Credit Crisis Seen Adding to Calif. Blackout Threatgreenspun.com : LUSENET : Grassroots Information Coordination Center (GICC) : One Thread
Fair use for educational/research purposes only
Credit Crisis Seen Adding to Calif. Blackout Threat January 12, 2001 2:51 pm EST
By Nigel Hunt LOS ANGELES (Reuters) - A day after the lights nearly went out in two million homes in California, experts say it has become clear that a lack of money -- and not just power shortages -- contributed to the official decision to order the state's first-ever series of rolling blackouts.
The blackouts were narrowly averted when a more solvent state agency -- the California Department of Water Resources (CDWR) -- stepped in on Thursday to buy power on behalf of the embattled California Independent System Operator (ISO). That agency's creditworthiness has nosedived because its two leading utility customers are tottering on the brink of bankruptcy.
The ISO, the state agency charged with buying power, confirmed that the CDWR supplied it with around 1,200 megawatts on Thursday, enough to provide electricity for about 1.2 million residents.
Market sources said much of the power came from BC Hydro, a Canadian utility owned by the province of British Columbia, which cut off spot sales to California in mid-December citing credit issues. BC Hydro recently signed a credit agreement with the CDWR, market sources said.
"I believe some megawatts became available because suppliers were more willing to make sales to the state which can positively make payments rather than some entity that has a cloud of uncertainty over how it can pay," said Kellan Fluckiger, chief operating officer of the California ISO.
The state's desperate power plight on Thursday came as storms knocked out power lines to devastate output from California's plants. About 15,000 megawatts, or one-third of all available power in the state, were off line.
The situation appeared to have improved on Friday with a major nuclear plant in central California, Diablo Canyon, upping its output to almost full power from about 20 percent during the storms on Thursday.
"We do not believe we have the threat of a stage three today," Fluckiger told a news conference on Friday. A stage three emergency, the highest level of alert issued by the ISO, raises the threat of blackouts because reserves were expected to fall below 1.5 percent of demand.
BILLIONS IN DEBT
California's two biggest utilities, San Francisco-based Pacific Gas and Electric and Southern California Edison, which is based in the Los Angeles' suburb of Rosemead, have run up billions of dollars of debt this year because they have not been allowed to pass on skyrocketing wholesale power costs due to a rate freeze imposed under the state's much-criticized power deregulation program.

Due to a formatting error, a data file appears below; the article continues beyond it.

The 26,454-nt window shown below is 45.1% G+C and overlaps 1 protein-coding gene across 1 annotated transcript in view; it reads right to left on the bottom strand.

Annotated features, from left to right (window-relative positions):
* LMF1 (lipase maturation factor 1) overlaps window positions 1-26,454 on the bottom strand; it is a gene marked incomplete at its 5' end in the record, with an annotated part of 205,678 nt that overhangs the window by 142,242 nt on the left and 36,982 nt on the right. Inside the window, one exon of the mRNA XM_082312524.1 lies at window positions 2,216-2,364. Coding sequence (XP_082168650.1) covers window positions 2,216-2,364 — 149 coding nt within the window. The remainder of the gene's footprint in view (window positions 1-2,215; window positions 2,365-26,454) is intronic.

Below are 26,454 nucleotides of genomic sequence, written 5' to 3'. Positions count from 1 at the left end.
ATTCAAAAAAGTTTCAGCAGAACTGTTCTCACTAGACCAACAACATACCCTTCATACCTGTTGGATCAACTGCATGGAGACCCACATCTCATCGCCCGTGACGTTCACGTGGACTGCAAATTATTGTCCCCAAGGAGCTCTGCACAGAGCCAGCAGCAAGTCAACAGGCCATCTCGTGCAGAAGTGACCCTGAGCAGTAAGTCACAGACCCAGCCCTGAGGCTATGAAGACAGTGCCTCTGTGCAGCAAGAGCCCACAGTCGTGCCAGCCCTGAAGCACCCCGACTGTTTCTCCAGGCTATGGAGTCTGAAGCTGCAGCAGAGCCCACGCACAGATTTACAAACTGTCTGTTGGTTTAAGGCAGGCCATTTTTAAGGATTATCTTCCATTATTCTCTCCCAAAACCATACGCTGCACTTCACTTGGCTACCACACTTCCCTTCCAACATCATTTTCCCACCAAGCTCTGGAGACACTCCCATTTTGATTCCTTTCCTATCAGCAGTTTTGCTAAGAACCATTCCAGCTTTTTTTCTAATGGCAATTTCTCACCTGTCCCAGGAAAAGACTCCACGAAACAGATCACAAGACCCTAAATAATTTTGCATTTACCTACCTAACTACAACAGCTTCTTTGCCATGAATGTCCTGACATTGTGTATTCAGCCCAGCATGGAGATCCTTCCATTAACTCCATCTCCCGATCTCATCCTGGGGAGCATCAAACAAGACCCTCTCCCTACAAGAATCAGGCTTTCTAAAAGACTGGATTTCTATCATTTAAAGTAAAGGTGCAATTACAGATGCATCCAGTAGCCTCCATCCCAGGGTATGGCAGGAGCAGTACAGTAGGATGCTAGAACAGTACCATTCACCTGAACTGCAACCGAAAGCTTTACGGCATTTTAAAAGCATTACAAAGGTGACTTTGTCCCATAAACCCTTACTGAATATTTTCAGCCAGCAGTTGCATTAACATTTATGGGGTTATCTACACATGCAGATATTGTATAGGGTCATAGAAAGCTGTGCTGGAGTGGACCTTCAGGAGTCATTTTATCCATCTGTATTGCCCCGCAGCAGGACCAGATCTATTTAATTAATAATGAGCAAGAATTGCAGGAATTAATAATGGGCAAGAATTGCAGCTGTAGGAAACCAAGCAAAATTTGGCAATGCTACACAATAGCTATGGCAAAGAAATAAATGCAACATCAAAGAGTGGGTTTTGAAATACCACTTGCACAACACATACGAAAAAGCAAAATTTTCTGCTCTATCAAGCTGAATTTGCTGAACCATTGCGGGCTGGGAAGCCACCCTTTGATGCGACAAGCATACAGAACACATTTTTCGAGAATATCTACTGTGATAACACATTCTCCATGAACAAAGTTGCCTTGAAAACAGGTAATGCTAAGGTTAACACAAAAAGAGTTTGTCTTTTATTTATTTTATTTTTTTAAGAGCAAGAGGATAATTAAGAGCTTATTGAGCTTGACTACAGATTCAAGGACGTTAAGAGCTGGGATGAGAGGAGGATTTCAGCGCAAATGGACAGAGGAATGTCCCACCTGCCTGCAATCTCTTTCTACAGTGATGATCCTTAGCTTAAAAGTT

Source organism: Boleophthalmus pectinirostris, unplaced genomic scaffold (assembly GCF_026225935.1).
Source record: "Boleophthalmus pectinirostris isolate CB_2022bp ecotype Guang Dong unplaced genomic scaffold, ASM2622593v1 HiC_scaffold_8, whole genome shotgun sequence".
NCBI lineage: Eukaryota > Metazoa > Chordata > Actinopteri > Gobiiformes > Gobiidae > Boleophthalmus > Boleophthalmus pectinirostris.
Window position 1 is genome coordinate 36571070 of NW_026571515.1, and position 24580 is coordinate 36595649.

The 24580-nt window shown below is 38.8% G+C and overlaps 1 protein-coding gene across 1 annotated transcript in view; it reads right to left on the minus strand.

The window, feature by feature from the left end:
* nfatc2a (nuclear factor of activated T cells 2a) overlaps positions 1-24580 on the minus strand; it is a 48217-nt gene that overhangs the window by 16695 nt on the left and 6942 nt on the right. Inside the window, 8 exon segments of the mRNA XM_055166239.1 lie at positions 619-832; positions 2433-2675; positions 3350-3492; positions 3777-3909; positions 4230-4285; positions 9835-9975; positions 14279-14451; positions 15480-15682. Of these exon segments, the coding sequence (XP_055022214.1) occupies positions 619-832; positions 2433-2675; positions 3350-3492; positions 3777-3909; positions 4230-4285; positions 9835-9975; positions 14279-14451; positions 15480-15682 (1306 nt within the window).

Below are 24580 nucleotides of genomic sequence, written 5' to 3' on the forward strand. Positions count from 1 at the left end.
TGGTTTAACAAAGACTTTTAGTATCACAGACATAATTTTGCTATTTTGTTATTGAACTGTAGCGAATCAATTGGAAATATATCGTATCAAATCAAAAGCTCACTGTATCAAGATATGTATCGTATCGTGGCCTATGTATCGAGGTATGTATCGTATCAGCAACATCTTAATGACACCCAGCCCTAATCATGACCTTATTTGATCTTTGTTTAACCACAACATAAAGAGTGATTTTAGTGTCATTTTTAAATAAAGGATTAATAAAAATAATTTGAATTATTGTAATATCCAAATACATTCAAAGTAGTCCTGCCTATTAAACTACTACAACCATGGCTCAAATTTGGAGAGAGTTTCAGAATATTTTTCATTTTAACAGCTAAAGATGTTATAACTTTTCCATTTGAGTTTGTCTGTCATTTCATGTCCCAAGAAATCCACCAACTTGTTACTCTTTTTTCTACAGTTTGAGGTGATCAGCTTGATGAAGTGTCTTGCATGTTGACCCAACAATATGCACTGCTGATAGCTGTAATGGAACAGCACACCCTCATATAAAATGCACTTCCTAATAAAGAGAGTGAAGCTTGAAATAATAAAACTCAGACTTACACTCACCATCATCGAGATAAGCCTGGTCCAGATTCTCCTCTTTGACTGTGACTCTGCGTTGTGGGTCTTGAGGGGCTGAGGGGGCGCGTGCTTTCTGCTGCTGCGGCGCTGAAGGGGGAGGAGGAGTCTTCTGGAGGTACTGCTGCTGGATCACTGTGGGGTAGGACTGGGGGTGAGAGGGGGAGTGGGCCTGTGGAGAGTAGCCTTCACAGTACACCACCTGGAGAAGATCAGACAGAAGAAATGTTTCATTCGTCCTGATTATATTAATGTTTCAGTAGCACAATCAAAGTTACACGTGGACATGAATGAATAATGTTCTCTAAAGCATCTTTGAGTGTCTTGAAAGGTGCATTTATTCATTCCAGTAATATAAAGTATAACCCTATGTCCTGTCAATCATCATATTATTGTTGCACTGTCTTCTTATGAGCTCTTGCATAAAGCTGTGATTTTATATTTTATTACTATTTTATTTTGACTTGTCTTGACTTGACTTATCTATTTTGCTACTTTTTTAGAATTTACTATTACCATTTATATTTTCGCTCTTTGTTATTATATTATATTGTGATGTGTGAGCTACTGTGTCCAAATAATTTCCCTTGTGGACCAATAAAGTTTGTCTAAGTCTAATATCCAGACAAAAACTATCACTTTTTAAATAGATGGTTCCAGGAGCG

The shortfall on power purchases at the end of December stood at $6.6 billion for Pacific Gas & Electric, a unit of PG&E Corp. and around $4.9 billion for Southern California Edison, which is a unit of Edison International -- burdens that have taken both companies to the brink of bankruptcy.
The ISO said it was saved from blackouts by a large increase in imports from the Northwest, which would have included Canadian power.
Power brought in along a key transmission line, the California-Oregon Intertie, rose to 4,200 MW during peak hours on Friday, near its current capacity of 4,300 MW and well above the recent average of 1,500 MW. The additional 2,700 MW was more than enough to keep the lights on in the state.
Portland, Ore.-based federal agency the Bonneville Power Administration came to California's aid, providing about 1,000 MW. BPA runs the massive federal hydropower dams along the Columbia River.
There was some good news for the embattled utilities on Friday with credit rating agency Fitch revising its outlook from negative to evolving. The change means ratings could be raised or lowered due to near term events.
"The signs of progress to date do not preclude the possibility of an adverse turn of events that could lead to default by one or both of the utilities or their parent companies, but Fitch believes that the possibility of a constructive solution has improved somewhat over the past week," the ratings agency said in a statement on Friday.
Fitch recently downgraded the utilities' ratings to junk status. The other major rating agencies, Standard and Poor's and Moody's Investor Service, have kept the utilities on the lowest investment grade.
Federal, state and industry negotiators were meeting for a fourth consecutive day in Washington on Friday to fashion a plan aimed at giving California utilities as much as 90 days to pay off their mounting debts for power and stave off bankruptcy. The talks were expected to continue this weekend.
-- Martin Thompson (firstname.lastname@example.org), January 12, 2001
I wonder what signs of progress Fitch sees.
I don't see any at all.
-- Chance (email@example.com), January 12, 2001.